The Netflix Report

Movie reviews from my Netflix queue. Highly personal and opinionated!

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Monday, April 17, 2006

The Memory Of A Killer (De Zaak Alzheimer)

Of all the Belgian movies I’ve seen... Oh, forget it. This is the first Belgian movie I’ve seen. And I liked it a lot. The story is a cat and mouse thriller pitting an aging top of the line professional assassin against the police detectives trying to catch him. But it ventures into much weightier areas of loyalty, political expediency and corruption, morality, and an awareness of one’s own vulnerability. Because the assassin knows that he is suffering from rapid onset dementia (Alzheimers) and is just a tad depressed to see his self sufficiency and prowess slipping away, bit by bit.

The movie makers (and especially the actor, Jan Declier) accomplish a delicate balancing act by showing the assassin as a cruel, ruthless killer, but also managing to engage our sympathies and empathy for him. Up against the killer is an obviously professional and dedicated detective in “the judiciary” (Which is a separate branch from the Belgian police. I wasn’t quite sure of how their crime fighting system works, but the interdepartmental squabbles and hatred look like what in America would be the FBI versus the local cops fighting over jurisdiction of a local murder with larger security aspects.)

The killer and the detective may end up sharing the same overall goals and sympathies, but they are attacking their problems in different ways. They find themselves intertwined in a larger story of intrigue and depravity.

The movie is violent, showing people shot, killed, and injured. There is nudity and adult subject matter. It’s a tense thriller at many times as the characters figure out the larger picture of hidden and shifting loyalties. Unfortunately it gets a little waterlogged in the final act, as things play out somewhat inevitably. They could have shaved 15 minutes off the runtime and had a much tighter film. But I still recommend it.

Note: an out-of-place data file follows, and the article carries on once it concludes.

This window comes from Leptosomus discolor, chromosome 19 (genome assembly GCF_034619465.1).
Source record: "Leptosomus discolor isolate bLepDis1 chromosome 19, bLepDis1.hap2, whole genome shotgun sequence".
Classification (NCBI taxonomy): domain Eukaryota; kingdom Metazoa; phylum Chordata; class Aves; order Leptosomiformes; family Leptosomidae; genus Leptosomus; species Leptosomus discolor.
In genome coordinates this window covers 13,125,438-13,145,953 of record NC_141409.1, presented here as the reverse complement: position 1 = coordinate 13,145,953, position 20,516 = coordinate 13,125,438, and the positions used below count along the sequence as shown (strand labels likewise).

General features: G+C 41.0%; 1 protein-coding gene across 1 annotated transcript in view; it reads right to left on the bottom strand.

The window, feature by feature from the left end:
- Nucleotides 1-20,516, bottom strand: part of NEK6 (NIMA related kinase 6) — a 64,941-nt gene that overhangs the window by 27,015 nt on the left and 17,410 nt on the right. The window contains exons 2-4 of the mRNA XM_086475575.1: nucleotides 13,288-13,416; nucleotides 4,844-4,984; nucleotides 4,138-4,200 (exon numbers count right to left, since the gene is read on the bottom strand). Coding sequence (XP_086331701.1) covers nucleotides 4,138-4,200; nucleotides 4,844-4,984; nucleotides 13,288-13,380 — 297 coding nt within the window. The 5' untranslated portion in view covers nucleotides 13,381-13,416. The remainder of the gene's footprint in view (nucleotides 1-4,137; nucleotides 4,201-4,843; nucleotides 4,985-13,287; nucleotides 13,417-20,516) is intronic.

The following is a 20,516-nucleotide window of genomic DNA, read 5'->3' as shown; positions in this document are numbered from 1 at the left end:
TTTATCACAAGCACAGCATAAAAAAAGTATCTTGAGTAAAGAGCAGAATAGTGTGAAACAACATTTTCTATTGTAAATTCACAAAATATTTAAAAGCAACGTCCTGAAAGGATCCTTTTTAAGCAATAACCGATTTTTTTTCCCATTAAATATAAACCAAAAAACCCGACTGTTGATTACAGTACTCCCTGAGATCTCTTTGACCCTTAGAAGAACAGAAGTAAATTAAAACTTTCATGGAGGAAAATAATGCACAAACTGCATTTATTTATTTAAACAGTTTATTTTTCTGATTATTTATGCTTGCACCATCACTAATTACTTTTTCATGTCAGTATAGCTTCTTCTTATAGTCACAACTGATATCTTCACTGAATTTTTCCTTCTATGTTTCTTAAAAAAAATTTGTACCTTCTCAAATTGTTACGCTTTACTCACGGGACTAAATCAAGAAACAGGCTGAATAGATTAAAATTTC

My biggest discomfort was watching the shots designed to show us the fragmenting state of the assassin’s mind and memory. Lots of quick cuts, out of focus snippets of strangely lit pieces of scenes, and unidentifiable closeups are spliced in rapid-fire sequence to give us the idea of how the killer’s mind is disassociating and becoming unreliable. I get the concept, but it hurt my eyes.

Characters speak a few different languages, which is common for Belgium. French is one, and there are a few jokes in the script about characters knowing that language or not. My knowledge of the other languages isn’t good enough to tell if it is solid Dutch, or if there is German and Flemish thrown in as well. A few English words even slip into sentences occasionally. The subtitles were clear and understandable and easy to read in the black border below the letterboxed picture area.


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